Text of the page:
I often lie awake late at night, peering out my window at the few lights that remain on in the apartments across the way. Those lights represent the others like me; the others who, for their own reasons, can’t settle their minds to find the rest they’ve earned. I’m not sure if it’s my imagination, but these past few nights, more windows seem to be lit up. We’re still trying to settle down again.

~M.E.

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Week 377 // Quite Large, Viewed from a Distance

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The ride is too long
But it gets me uptown
Pass the time to the rant of a seer
An evangelist getting around
And the end might be nigh
And our sins might consume us
And I’ll catch the rest soon enough

I got a pocket of change
Plenty more where that came from
Rub two dimes together
Check me out darling
No telling now what I’ll become
And the beggars can wait
And the tax man can wait
We’ll be staying out later than we should

On the way to the pawn shop
Not all that long ago
Making bets on the price of my banjo
And counting how far I think it might go
Just a mile or two
Or a decade or two
Or New York City with you

Notes
I have spent a lot of time broke. I’m not proud of it, but it’s a fact of my history that is evident to anyone who has paid attention to any sustained run of these songs. I sing about being down on my luck a lot, and it’s not some intellectual exercise in empathy. I really did pawn a banjo for rent money one time. And a keyboard. And a bass. And a bunch of other stuff. I’ve also had a ton of help over the years, so when I’m singing about being broke, it’s important to note that I’m not really singing about being poor. I’ve never faced the existential threat of poverty. After all, I had a banjo to pawn in the first place. And a bass. And a keyboard. And a whole bunch of other stuff.

Still, it’s a relief to ride around beneath New York with the best paycheck I’ve had in a little while. I don’t mean to be a braggart. I haven’t got enough to brag. It’s just that this isn’t a fun place to be broke. Walking out the door exacts a fee, and it isn’t small. It causes one to view the city from a distance, even from within. Look, but don’t touch New York. Hold your breath until you get home. You made it home, just don’t check your balance. You’re not tired? Go to bed early anyway. It’s for your own good.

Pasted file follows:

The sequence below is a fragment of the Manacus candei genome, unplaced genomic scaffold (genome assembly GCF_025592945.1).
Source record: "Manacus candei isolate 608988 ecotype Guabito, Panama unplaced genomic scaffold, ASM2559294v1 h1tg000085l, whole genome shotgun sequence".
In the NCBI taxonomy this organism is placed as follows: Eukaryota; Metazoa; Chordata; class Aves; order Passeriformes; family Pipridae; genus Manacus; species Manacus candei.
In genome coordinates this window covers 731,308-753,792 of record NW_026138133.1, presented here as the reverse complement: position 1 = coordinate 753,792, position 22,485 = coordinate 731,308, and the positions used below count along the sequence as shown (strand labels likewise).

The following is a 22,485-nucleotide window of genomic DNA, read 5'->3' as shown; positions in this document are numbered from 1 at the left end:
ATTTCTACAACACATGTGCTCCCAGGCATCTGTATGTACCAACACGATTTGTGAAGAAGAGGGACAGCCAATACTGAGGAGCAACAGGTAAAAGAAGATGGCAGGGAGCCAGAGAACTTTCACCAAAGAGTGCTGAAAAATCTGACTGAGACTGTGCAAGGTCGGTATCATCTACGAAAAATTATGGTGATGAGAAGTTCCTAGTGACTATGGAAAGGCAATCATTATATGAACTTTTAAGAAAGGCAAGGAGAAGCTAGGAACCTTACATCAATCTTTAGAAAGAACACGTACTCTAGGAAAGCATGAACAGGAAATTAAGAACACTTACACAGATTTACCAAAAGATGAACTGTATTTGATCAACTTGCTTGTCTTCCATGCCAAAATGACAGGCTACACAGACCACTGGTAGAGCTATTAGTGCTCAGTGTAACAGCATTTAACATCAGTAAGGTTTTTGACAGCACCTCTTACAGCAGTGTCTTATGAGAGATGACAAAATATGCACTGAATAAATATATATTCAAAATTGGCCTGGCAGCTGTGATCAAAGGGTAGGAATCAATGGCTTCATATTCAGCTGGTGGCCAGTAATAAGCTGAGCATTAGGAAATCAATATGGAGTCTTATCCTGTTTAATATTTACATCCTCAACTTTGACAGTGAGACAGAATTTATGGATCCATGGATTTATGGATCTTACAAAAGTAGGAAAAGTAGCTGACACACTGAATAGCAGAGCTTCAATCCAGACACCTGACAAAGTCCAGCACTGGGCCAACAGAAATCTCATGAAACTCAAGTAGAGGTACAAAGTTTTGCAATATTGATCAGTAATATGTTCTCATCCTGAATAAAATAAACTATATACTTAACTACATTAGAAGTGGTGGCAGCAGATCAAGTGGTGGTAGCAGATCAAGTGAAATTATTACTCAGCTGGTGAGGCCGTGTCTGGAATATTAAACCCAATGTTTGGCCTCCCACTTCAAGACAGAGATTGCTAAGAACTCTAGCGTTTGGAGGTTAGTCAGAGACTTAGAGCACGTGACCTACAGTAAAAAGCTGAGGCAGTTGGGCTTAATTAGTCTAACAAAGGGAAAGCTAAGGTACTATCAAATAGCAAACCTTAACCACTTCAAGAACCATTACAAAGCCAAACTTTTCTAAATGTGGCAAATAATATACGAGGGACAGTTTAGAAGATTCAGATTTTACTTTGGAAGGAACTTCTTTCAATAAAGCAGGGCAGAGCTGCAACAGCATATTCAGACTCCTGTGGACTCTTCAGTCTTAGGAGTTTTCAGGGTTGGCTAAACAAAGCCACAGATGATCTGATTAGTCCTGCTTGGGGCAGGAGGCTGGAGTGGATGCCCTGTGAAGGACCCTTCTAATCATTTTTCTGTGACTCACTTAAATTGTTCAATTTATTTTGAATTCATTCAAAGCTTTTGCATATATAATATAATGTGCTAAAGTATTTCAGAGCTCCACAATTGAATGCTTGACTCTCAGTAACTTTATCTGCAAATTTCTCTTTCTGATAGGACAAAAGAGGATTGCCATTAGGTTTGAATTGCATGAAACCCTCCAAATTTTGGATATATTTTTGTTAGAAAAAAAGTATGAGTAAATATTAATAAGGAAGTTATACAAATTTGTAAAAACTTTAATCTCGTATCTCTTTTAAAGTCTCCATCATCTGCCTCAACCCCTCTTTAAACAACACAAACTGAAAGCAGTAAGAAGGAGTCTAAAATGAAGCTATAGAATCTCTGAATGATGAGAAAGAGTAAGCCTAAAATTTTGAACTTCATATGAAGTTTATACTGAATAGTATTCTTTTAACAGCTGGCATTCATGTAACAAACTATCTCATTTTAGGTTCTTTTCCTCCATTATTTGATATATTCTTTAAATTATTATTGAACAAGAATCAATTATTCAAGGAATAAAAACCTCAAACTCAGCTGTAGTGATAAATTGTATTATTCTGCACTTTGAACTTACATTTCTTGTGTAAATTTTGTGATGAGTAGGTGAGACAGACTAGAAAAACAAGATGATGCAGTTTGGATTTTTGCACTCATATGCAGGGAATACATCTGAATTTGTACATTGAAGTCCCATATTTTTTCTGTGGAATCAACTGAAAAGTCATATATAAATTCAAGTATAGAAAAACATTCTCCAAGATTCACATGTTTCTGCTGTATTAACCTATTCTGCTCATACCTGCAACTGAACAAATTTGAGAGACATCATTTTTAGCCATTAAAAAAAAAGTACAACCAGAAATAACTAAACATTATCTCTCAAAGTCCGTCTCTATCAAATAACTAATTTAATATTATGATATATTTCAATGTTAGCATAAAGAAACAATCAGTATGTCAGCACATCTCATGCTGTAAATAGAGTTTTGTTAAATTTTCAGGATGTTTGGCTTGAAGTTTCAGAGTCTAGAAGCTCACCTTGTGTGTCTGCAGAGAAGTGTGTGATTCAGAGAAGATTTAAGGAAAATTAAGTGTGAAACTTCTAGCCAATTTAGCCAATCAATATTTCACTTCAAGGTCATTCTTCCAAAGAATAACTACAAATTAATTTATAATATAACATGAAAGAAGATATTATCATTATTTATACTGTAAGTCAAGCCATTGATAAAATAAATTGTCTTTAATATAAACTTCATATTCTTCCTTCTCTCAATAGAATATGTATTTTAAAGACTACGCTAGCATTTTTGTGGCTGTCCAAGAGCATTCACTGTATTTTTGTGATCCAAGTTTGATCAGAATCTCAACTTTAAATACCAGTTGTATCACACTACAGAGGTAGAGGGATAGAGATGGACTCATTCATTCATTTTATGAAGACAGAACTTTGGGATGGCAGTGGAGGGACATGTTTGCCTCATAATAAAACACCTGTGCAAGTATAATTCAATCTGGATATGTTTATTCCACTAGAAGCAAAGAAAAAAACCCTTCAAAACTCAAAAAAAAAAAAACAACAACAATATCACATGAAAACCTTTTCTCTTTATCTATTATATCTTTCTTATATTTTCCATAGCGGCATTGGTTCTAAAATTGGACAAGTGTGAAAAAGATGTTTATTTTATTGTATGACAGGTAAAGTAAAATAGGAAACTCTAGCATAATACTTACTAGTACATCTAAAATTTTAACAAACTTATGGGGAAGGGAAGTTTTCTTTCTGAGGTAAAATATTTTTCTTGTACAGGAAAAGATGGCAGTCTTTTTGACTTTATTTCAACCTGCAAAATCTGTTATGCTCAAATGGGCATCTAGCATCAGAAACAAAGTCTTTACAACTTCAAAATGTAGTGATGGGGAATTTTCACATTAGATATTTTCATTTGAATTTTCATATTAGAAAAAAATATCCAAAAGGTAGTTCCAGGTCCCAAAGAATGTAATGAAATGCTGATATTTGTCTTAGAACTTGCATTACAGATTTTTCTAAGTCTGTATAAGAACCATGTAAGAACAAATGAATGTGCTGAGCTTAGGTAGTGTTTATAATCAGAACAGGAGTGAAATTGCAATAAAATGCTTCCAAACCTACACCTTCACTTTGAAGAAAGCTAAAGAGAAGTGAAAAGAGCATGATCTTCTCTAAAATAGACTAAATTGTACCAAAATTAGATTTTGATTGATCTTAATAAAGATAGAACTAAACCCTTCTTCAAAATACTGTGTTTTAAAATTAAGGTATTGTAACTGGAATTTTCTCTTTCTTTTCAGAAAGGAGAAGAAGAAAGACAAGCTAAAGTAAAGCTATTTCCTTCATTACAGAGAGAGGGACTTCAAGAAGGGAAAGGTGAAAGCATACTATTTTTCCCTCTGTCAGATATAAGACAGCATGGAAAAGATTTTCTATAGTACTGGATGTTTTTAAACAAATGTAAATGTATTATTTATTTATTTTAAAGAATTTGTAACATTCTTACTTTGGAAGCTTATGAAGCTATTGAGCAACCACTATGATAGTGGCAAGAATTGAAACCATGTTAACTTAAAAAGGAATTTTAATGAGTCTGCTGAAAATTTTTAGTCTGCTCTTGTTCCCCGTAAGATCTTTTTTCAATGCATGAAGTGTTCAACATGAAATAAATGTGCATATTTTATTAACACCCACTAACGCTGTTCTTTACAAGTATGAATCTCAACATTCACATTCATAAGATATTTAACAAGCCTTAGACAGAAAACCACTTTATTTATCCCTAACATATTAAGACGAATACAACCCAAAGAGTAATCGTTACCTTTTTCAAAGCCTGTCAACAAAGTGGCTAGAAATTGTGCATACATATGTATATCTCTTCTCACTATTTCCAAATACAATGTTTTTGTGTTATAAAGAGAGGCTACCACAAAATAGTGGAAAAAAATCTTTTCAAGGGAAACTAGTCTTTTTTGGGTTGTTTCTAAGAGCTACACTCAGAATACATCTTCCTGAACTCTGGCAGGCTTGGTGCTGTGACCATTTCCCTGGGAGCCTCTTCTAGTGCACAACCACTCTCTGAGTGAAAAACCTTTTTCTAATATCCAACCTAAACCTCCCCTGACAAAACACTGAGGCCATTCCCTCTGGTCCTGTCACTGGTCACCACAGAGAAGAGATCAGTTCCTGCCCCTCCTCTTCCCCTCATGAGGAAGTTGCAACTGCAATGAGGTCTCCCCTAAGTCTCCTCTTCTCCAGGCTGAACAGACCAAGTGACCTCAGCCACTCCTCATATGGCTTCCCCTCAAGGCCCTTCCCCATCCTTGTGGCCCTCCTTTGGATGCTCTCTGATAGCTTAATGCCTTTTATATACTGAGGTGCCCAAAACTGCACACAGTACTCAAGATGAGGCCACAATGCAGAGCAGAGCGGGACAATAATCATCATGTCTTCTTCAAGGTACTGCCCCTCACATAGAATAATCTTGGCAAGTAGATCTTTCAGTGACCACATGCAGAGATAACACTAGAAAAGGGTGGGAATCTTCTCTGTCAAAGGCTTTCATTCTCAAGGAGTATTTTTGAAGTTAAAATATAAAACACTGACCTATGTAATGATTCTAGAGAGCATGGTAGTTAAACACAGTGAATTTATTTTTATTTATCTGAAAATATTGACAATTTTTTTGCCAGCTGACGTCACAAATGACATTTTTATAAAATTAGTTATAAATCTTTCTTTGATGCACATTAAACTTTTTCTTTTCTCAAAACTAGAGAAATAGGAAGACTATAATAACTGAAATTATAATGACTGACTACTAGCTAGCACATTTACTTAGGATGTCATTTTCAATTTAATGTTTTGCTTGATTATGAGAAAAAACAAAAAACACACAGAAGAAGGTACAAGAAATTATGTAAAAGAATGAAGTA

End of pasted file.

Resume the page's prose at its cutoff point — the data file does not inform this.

This growly waltz is a song I’ve written a bunch of times, or close to it. I like this version. It’s pretty honest.

~M.E.

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Week 376 // A Tether

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Trailing behind me
A gossamer string
If ever I must find my way back
It’s waiting for me

Wherever I must go
What monsters wait for me
What horror lurks below
I’m counting on that string
to lead me through the danger
To guide me past the strangers back to you
To safety

The night is a strange thing
The mind walks alone
The trap in an innocent dream
The edges aglow

Wherever I must go
What monsters wait for me
What horror lurks below
I’m counting on that string
to lead me through the danger
To guide me past the strangers back to you
To safety

Notes
My friend David had a marvelous jam session for his birthday party. I’m not accustomed to playing much music in groups any more, so it was great fun to break out of the typical solitude of Mount Everest for an afternoon. For the occasion, I took my antique mandolin out of its case for the first time in a couple of years. It is a splendid old axe that was given to me by my Dad many years ago. It can’t be said to be in perfect condition, with cracked enamel, and a pick guard that broke five or six years back. Still, its intonation is rock solid. Its neck is straight, and it plays much like new. If you are a long-time listener, you might have heard it before, but you would have to ponder back to the early days. When I came home, I didn’t put the mandolin away. I decided to make up a new song first.

My wife will confirm that I am often an anxious man. I am wracked with worry late at night, and I am often disturbed from sleep by fitful dreams. This little mandolin tune is about the tether that I can follow back to a feeling of security and calm. It is for Rebecca.

~M.E.

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Week 375 // Shadow

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I chase my shadow
Into the new year
Where does it go?

Lost in the gaps
Between streetlights
On my way home

If I’m like a shadow
And I can loom larger
Why should I be small?

I’m like a guest
In the vapor
Do I belong?

I’m company kept
By a phantom
Follow along

And I will be long
Every afternoon
Limb like a spear

And I’ll seem to disappear
On cloudy days
But I will be here

If I’m like a shadow
And I can loom larger